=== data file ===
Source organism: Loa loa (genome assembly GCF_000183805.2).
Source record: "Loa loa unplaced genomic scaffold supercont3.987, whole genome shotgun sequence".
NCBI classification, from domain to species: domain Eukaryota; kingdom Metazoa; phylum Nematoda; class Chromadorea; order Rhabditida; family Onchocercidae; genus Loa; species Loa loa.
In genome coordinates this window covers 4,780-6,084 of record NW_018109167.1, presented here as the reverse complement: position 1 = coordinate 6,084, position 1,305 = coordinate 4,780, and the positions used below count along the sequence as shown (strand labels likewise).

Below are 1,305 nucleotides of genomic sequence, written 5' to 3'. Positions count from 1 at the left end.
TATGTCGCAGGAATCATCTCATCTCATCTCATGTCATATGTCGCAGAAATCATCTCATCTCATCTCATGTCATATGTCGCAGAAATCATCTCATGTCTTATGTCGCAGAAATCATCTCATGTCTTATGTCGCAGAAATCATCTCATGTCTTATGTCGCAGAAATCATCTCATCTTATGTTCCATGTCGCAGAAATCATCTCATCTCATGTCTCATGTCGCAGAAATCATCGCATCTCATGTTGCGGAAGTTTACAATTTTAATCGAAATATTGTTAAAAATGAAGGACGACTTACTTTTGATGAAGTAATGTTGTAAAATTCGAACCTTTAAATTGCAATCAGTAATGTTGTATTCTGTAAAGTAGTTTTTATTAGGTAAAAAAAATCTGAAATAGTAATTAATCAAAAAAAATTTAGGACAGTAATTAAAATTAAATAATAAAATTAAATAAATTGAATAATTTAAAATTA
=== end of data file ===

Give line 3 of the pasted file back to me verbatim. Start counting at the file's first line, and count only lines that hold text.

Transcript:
NCBI classification, from domain to species: domain Eukaryota; kingdom Metazoa; phylum Nematoda; class Chromadorea; order Rhabditida; family Onchocercidae; genus Loa; species Loa loa.